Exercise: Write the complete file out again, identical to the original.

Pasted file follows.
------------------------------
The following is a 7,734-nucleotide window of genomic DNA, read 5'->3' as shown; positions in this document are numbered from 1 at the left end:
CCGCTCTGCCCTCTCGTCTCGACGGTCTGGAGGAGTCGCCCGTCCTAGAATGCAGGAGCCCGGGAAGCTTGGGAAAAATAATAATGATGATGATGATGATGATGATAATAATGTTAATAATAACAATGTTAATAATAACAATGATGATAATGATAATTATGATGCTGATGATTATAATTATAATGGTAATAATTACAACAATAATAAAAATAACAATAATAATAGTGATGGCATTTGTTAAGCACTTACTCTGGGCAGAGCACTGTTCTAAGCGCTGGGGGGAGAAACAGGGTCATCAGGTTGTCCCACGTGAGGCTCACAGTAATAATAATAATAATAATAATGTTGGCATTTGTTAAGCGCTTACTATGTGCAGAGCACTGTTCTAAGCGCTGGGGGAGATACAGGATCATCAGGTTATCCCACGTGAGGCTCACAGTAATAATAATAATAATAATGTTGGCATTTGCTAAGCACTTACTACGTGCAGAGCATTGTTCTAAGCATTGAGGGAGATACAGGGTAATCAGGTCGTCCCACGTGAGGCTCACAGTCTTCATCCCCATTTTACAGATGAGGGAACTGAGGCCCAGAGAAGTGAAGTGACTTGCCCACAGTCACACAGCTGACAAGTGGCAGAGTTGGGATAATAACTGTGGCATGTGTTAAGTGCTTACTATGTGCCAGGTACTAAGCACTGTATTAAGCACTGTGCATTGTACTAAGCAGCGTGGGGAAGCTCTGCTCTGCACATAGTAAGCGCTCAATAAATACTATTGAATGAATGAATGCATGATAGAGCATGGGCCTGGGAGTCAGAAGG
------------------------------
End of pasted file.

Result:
The following is a 7,734-nucleotide window of genomic DNA, read 5'->3' as shown; positions in this document are numbered from 1 at the left end:
CCGCTCTGCCCTCTCGTCTCGACGGTCTGGAGGAGTCGCCCGTCCTAGAATGCAGGAGCCCGGGAAGCTTGGGAAAAATAATAATGATGATGATGATGATGATGATAATAATGTTAATAATAACAATGTTAATAATAACAATGATGATAATGATAATTATGATGCTGATGATTATAATTATAATGGTAATAATTACAACAATAATAAAAATAACAATAATAATAGTGATGGCATTTGTTAAGCACTTACTCTGGGCAGAGCACTGTTCTAAGCGCTGGGGGGAGAAACAGGGTCATCAGGTTGTCCCACGTGAGGCTCACAGTAATAATAATAATAATAATAATGTTGGCATTTGTTAAGCGCTTACTATGTGCAGAGCACTGTTCTAAGCGCTGGGGGAGATACAGGATCATCAGGTTATCCCACGTGAGGCTCACAGTAATAATAATAATAATAATGTTGGCATTTGCTAAGCACTTACTACGTGCAGAGCATTGTTCTAAGCATTGAGGGAGATACAGGGTAATCAGGTCGTCCCACGTGAGGCTCACAGTCTTCATCCCCATTTTACAGATGAGGGAACTGAGGCCCAGAGAAGTGAAGTGACTTGCCCACAGTCACACAGCTGACAAGTGGCAGAGTTGGGATAATAACTGTGGCATGTGTTAAGTGCTTACTATGTGCCAGGTACTAAGCACTGTATTAAGCACTGTGCATTGTACTAAGCAGCGTGGGGAAGCTCTGCTCTGCACATAGTAAGCGCTCAATAAATACTATTGAATGAATGAATGCATGATAGAGCATGGGCCTGGGAGTCAGAAGG